We are now seeing pressure on homeowners from rising interest rates and a high cost of living. Purchases agreed upon in April would have been completed in July, and would not have known what was ahead. However, the house price growth at the same rate is unsustainable due to mortgage affordability. This could have a dampening effect on house prices.

If the Bank of England raises rates again in the coming weeks, property could be even more unaffordable. High employment levels are a crucial factor when looking at the property market, and at present, jobs are secure, which makes the property market stable.

First-time buyers struggle with rising property prices, rising rents and high living costs, making it even harder to save a deposit. Those who can’t rely on the Bank of Mum and Dad can still turn to guarantee mortgages or the First Homes Scheme. Getting advice from a mortgage broker should be the first step.

In July, there was a clear uplift in property viewings and people registering their interest with estate agents. With impending rate rises, people were perhaps looking to move sooner rather than later.

Rental growth

Looking at the rental sector, there has been a 12.3% rise in rent over the last year to an average of £1,051 a month, according to Zoopla, with tenants looking for smaller properties to save on running costs.

In the latest Rental Market Report, tenants are shifting their focus to two-bedroom flats from two and three-bedroom homes last year. The report says that the cost-of-living crisis significantly increasing energy bills is pushing tenants towards energy-efficient, smaller homes.

With a chronic undersupply of rental homes, there is no immediate sign that prices will change – at present, the stock of rentals is 46% below the 5-year average and 7% below the long-term average as people stay put to avoid rent increases. Landlords are increasingly selling stock to avoid tax and mortgage rises.

Rental growth is highest in urban areas such as Manchester at 15.5%, Glasgow at 14.4% and Bristol at 12.9%.

Will Mortgage Rates Rise Again?

The Bank of England will make another announcement about interest rates on September 15th. This gives homeowners looking to remortgage or purchase a new home one month to apply.

Following inflation hitting 10.1% in July, it is expected that rates will rise again as the Bank of England tries to slow the UK economy and force inflation back down. The current rate of inflation is higher than previously predicted by economists and the Bank of England.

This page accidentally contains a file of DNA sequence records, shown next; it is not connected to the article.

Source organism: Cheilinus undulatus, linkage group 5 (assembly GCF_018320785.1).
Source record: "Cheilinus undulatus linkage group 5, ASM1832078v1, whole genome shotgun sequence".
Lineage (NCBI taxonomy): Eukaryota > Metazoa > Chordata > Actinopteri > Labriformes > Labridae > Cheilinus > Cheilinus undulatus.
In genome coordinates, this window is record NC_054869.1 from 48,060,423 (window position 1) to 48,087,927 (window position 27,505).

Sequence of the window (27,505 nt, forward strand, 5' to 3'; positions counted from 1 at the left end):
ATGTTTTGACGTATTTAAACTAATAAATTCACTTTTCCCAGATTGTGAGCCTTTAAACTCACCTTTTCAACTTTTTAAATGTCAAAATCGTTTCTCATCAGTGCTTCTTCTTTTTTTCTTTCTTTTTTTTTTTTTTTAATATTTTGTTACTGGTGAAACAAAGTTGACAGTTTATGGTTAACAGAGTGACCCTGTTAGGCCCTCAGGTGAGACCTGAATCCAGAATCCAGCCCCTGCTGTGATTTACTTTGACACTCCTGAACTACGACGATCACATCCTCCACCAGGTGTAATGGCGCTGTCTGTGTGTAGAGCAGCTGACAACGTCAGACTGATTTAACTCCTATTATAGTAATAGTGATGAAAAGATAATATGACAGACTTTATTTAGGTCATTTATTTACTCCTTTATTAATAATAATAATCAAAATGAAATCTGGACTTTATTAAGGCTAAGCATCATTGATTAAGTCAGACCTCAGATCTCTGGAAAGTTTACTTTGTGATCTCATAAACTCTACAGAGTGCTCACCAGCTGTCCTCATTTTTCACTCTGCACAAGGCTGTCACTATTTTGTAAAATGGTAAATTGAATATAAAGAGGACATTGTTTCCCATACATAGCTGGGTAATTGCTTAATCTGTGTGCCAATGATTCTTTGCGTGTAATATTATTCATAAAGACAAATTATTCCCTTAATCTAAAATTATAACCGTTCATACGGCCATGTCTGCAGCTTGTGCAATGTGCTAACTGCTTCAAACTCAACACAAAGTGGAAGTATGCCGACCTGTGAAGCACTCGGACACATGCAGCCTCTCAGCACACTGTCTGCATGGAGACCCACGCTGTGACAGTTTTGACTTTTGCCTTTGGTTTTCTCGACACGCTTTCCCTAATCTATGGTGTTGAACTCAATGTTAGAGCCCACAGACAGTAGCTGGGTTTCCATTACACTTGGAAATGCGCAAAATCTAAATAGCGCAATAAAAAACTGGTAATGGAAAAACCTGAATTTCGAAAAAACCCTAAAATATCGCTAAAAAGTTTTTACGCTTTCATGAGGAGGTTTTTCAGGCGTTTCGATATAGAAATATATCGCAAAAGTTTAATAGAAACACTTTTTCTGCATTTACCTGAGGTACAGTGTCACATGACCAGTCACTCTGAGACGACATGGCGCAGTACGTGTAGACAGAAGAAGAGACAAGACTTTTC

It is likely that the Bank’s Monetary Committee will put rates up by 0.5% as inflation remains high due to the Ukraine conflict, rising fuel prices, and the disruption to the supply chain following the pandemic. Ideally, inflation should stay at around 2%.

If you are a homeowner and on a fixed rate term, you don’t need to do anything as your monthly repayment won’t change. However, if you are close to the end of your mortgage term (with up to six months left on your current deal) we strongly advise that you should start looking for a new deal now. Here at The Mortgage Hub, we can help to find the best available deal before the rate rise and will ensure it is suitable for your circumstances. Lenders can start to reprice their mortgage deals ahead of the next Bank of England meeting following the latest inflation news so it’s important to act now.

If you are on a standard variable rate, your repayments will increase when the rates rise, so you should also consider remortgaging. At present, according to Zoopla, the average standard variable rate is currently 5.17%. The average two-year fixed rate is significantly lower.

It’s important to check whether you have any penalties to pay for moving from a variable rate or tracker mortgage to a fixed rate. If you have a high fee, it may not be worth switching.

If you are considering a remortgage, we advise that you do this as soon as possible as mortgage deals are typically available for around 2-3 weeks before they are withdrawn.

Talk to us at The Mortgage Hub for advice on the best mortgage for your circumstances.

How to Help Your Children onto the Property Ladder

Over the last few years, it has been increasingly difficult for first-time buyers to get onto the property ladder. Following the pandemic, demand for homes skyrocketed as people’s priorities changed. Instead of wanting to be close to public transport links and amenities, there has been increased demand for homes with more space inside to accommodate home working, and larger gardens or better access to green spaces. The lack of supply combined with the stamp duty (LBTT) holiday and historically low interest rates has continually pushed up prices.

Although low-deposit mortgages returned last year, banks are still wary of lending to those seen as higher risk especially with the current rise in living costs.